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weekly No. 15, 1980


This photo was taken In the Snezhnaya Cave. Standing (left to right): Ravil Khubbikhozhin, Alexander Morozov and Vsevolod Yeshchenku. Sitting: Georg Lyudkovsky and Bulat Mavlyudov.

The deepest known cave might no longer be in France but in the USSR. Meanwhile a speleological party, recently returned to Moscow, has broken the national record for the depth of descent and duration of stay underground. Their scientific findings are being analyzed.
Far below, the Black Sea sparkled in the rays of the sun, jetting into the sea lay the Pitsunda cape with thousands of holiday nakers basking on its famous beaches warmed by the sun. Above them, at an altitude of 2,000 m, a group of people stood facing a black hole. They were about to part with sunlight and, for three months, go down to a depth greater than any person in our country had ever ventured.
This cave was discovered in 1971 by a group of speleologists from Moscow University led by Mikhail Zverev, and has since been a steady attraction for explorers. The cave has so many snow obstructions hindering the descent that it was named Snezhnaya. The year it was discovered a group from Moscow University went down to a depth of 690 m. Since 1973, the group led by Alexander Morozov and Daniel Usikov has explored the cave several times and has reached a greater depth. This winter they made the most successful descent so far, establishing a national record of 86 days underground, and a depth record too.
The preliminary data indicates that the cave is 1,280 m deep and more then 9 km long, which makes II third in the world in depth and size. The existence of unexplored galleries allows us to suppose an even greater depth.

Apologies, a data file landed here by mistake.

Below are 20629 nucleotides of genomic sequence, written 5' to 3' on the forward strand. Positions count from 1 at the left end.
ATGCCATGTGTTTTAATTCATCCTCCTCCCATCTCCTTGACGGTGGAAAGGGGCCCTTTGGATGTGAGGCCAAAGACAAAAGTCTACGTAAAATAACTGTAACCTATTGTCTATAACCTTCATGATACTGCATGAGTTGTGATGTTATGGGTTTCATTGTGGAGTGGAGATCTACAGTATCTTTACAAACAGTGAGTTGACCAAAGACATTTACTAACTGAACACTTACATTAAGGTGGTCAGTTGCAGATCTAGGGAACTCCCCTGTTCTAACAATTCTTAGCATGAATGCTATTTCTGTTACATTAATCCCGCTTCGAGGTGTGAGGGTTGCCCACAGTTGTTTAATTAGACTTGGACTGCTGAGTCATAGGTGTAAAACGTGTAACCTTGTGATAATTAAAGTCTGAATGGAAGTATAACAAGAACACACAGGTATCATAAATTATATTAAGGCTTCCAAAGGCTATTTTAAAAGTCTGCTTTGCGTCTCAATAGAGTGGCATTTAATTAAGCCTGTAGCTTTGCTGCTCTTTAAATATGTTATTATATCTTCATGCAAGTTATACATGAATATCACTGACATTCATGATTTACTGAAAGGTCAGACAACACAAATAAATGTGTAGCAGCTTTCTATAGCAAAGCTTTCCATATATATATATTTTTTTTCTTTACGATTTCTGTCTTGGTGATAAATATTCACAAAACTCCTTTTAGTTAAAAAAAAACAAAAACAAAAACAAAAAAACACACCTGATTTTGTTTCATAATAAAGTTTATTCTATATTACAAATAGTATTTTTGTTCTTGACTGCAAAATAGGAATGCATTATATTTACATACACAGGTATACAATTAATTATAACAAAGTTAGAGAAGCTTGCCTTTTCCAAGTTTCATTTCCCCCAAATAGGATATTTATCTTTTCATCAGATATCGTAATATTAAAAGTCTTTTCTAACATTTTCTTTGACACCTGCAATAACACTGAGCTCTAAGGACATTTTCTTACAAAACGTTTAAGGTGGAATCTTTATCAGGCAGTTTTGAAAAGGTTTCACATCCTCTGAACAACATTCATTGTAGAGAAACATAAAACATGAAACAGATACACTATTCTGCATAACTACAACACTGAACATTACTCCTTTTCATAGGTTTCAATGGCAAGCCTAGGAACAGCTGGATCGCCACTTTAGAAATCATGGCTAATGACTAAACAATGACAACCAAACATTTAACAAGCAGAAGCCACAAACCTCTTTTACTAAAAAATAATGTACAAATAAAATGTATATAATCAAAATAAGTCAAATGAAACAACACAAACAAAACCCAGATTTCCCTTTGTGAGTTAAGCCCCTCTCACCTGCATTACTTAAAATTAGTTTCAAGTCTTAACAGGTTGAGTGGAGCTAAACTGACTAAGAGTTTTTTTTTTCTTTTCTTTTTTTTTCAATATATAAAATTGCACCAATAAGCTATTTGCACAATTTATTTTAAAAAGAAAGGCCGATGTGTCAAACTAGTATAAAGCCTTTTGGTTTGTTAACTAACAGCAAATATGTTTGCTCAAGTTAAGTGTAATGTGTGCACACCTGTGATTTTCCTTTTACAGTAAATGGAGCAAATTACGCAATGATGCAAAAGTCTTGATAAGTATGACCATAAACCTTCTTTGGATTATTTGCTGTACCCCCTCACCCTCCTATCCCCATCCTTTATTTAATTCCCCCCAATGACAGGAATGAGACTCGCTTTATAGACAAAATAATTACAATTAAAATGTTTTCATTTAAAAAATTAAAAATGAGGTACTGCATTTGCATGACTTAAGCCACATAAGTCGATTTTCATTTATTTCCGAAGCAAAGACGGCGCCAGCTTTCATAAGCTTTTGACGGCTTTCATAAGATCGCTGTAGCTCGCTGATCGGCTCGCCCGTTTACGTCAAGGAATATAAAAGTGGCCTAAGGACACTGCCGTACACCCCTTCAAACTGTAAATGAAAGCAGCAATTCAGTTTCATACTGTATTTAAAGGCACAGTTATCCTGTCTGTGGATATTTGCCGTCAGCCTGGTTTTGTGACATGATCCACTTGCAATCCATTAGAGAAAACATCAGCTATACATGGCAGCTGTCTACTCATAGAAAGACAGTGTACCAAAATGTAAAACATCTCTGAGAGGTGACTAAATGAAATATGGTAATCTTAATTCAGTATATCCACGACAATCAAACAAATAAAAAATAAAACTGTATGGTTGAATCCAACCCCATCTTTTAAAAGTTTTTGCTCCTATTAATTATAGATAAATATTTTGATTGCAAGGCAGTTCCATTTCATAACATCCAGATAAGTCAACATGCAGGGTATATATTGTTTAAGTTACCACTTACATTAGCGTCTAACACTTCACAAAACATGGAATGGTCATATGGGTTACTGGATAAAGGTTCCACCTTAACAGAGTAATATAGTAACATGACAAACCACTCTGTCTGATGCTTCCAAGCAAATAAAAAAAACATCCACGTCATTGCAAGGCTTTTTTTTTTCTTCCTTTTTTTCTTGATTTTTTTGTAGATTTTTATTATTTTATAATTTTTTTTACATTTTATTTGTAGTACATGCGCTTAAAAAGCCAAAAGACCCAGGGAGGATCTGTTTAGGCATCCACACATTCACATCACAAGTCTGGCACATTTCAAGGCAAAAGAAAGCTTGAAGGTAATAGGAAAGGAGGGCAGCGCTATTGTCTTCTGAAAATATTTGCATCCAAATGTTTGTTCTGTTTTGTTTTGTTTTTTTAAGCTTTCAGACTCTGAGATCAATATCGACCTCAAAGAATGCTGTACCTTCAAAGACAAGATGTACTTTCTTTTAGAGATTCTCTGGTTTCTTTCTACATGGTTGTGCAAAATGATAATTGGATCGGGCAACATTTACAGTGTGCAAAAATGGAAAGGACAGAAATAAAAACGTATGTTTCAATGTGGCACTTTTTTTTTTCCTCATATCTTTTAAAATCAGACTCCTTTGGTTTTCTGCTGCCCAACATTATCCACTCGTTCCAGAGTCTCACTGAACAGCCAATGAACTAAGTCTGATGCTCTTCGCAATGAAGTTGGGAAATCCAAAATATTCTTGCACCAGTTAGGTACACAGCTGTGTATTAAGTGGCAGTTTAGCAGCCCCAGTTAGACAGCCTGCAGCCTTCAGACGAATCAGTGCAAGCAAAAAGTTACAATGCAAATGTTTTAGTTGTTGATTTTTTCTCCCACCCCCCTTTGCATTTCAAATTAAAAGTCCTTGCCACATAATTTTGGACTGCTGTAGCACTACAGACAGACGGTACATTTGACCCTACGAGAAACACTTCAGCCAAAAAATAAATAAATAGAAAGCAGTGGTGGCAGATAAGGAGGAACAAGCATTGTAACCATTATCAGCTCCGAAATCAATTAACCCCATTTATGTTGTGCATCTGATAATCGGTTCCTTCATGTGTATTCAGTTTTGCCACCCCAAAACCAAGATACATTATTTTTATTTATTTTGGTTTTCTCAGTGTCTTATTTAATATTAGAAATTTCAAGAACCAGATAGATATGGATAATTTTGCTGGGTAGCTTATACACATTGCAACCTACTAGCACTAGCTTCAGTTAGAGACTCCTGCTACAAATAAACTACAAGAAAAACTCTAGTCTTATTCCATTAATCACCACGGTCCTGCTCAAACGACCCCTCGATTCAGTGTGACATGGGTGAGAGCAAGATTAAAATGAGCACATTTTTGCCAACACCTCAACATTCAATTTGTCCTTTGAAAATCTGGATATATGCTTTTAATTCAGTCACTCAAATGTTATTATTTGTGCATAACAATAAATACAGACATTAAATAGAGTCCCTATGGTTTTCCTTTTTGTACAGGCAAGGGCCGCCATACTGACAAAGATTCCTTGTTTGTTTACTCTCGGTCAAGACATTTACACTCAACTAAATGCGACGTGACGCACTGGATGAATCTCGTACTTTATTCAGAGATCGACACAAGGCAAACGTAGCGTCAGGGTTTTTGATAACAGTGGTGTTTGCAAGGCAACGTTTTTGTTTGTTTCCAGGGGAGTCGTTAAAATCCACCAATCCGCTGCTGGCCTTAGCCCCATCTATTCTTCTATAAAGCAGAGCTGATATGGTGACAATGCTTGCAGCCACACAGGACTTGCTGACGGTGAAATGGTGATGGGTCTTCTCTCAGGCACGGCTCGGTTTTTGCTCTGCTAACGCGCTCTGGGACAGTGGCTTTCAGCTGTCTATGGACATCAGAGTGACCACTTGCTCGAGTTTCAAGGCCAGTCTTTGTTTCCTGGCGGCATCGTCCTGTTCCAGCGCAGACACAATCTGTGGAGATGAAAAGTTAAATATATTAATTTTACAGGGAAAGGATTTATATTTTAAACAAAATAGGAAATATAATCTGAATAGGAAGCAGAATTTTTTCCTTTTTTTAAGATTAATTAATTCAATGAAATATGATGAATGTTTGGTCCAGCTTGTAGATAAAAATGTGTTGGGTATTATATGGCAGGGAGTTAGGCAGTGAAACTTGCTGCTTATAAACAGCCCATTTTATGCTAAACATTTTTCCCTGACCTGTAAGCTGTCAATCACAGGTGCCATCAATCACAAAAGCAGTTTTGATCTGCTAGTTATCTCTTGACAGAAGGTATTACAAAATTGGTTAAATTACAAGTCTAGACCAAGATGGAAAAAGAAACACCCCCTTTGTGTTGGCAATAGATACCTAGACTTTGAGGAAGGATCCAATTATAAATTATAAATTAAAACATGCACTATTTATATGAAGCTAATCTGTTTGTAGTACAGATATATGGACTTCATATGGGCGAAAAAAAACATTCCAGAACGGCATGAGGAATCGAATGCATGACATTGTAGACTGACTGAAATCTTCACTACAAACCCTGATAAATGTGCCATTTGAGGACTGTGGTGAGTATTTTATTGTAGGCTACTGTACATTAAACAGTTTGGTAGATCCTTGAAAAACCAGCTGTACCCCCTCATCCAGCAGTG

There were seven in the group. For a number of reasons Ravil Khubbikhozhin and Bulat Mavlyudov returned to the surface from the 1,000 m mark;
Arkady Ivanov and Andrei Pilsky had returned even earlier. All of them had done much in the initial stage for the success of the group. Alexander Morozov (leader), Vsevolod Yeshchenko (doctor) and Georg Lyudkovsky continued the exploration. The descent was made difficult by
frequent stone obstructions and the unstable grey limestone, ready to fall at the push of a hand. fhe temperature was steady at 4 6°C; humidity was 100 per cent due to an underground river and several waterfalls, the largest of which was named the Olympian, Dropping from a" altitude of 32 m, water turned into fine spray which was blown by the wind created by (he water curent. In places they had to use waterfight suits.


Georg Lyudkovsky: We found the most beautiful hall in the cave at the greatest depth and named it Penelope in tribute to speleologist' wives who have a hard time waiting for their husbands. What attracts me to speleology? The unknown, I suppose.
Vsevolod Yeshchenko (81 days underground): The air in the cave is wonderfully clean. No microbes and none of the substances that are largely responsible for man's fatigue on the surface. Therefore, the speleologist's day underground lasts almost 60 hours - 30 hours of work with a break for a meal and approximately the same for sleep, also with a break (or a meal. This is the best schedule when underground. The purity of the air has a negative factor, too: man's immunity drops so much after a long stay underground that after surfacing, one has to pass a very unpleasant spell.
Alexander Morozov (86 days underground without surfacing - USSR record): To me the important thing in speleology it the sharpness of sensations underground. You find joy in the most ordinary things, like your socks being dry, like the meal coming soon and that you will have porridge and meat.
The scientific aspects of the exploration that are now being studied include a new species of pseudo-scorpion (presently being investigated at Moscow University); the results of a range of biological and psychological tests. In our exploration of life in the depth of the cave, among other things, we found mushrooms, small aquatic organisms like the freshwater shrimp and numerous spiders.


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